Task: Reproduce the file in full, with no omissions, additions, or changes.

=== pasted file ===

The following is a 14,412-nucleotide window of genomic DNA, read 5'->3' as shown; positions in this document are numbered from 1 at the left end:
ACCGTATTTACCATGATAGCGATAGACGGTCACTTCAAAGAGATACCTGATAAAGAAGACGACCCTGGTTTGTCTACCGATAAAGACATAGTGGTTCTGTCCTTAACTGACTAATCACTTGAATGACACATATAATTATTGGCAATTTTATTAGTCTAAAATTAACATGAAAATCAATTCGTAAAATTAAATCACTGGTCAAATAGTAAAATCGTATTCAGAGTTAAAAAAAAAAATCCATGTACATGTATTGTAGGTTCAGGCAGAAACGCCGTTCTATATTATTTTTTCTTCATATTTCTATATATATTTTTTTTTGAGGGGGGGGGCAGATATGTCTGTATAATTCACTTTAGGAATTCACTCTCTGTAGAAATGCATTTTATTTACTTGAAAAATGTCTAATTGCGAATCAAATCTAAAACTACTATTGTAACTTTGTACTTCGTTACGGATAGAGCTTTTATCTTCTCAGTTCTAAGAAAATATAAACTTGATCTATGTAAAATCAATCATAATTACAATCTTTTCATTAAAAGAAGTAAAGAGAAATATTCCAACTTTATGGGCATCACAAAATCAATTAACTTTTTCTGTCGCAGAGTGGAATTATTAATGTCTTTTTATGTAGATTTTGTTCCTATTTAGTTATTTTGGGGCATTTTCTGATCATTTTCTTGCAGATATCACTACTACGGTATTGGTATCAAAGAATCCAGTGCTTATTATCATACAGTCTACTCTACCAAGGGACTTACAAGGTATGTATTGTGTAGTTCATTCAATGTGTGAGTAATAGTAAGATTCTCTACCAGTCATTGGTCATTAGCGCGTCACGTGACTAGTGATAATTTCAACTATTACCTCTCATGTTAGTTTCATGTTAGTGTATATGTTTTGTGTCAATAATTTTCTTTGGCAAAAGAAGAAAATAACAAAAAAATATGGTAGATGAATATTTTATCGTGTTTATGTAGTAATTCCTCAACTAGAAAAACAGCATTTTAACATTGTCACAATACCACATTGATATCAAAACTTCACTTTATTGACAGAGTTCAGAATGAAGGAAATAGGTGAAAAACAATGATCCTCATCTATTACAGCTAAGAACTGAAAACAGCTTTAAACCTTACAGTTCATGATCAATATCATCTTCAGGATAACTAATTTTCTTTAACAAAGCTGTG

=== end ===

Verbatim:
The following is a 14,412-nucleotide window of genomic DNA, read 5'->3' as shown; positions in this document are numbered from 1 at the left end:
ACCGTATTTACCATGATAGCGATAGACGGTCACTTCAAAGAGATACCTGATAAAGAAGACGACCCTGGTTTGTCTACCGATAAAGACATAGTGGTTCTGTCCTTAACTGACTAATCACTTGAATGACACATATAATTATTGGCAATTTTATTAGTCTAAAATTAACATGAAAATCAATTCGTAAAATTAAATCACTGGTCAAATAGTAAAATCGTATTCAGAGTTAAAAAAAAAAATCCATGTACATGTATTGTAGGTTCAGGCAGAAACGCCGTTCTATATTATTTTTTCTTCATATTTCTATATATATTTTTTTTTGAGGGGGGGGGCAGATATGTCTGTATAATTCACTTTAGGAATTCACTCTCTGTAGAAATGCATTTTATTTACTTGAAAAATGTCTAATTGCGAATCAAATCTAAAACTACTATTGTAACTTTGTACTTCGTTACGGATAGAGCTTTTATCTTCTCAGTTCTAAGAAAATATAAACTTGATCTATGTAAAATCAATCATAATTACAATCTTTTCATTAAAAGAAGTAAAGAGAAATATTCCAACTTTATGGGCATCACAAAATCAATTAACTTTTTCTGTCGCAGAGTGGAATTATTAATGTCTTTTTATGTAGATTTTGTTCCTATTTAGTTATTTTGGGGCATTTTCTGATCATTTTCTTGCAGATATCACTACTACGGTATTGGTATCAAAGAATCCAGTGCTTATTATCATACAGTCTACTCTACCAAGGGACTTACAAGGTATGTATTGTGTAGTTCATTCAATGTGTGAGTAATAGTAAGATTCTCTACCAGTCATTGGTCATTAGCGCGTCACGTGACTAGTGATAATTTCAACTATTACCTCTCATGTTAGTTTCATGTTAGTGTATATGTTTTGTGTCAATAATTTTCTTTGGCAAAAGAAGAAAATAACAAAAAAATATGGTAGATGAATATTTTATCGTGTTTATGTAGTAATTCCTCAACTAGAAAAACAGCATTTTAACATTGTCACAATACCACATTGATATCAAAACTTCACTTTATTGACAGAGTTCAGAATGAAGGAAATAGGTGAAAAACAATGATCCTCATCTATTACAGCTAAGAACTGAAAACAGCTTTAAACCTTACAGTTCATGATCAATATCATCTTCAGGATAACTAATTTTCTTTAACAAAGCTGTG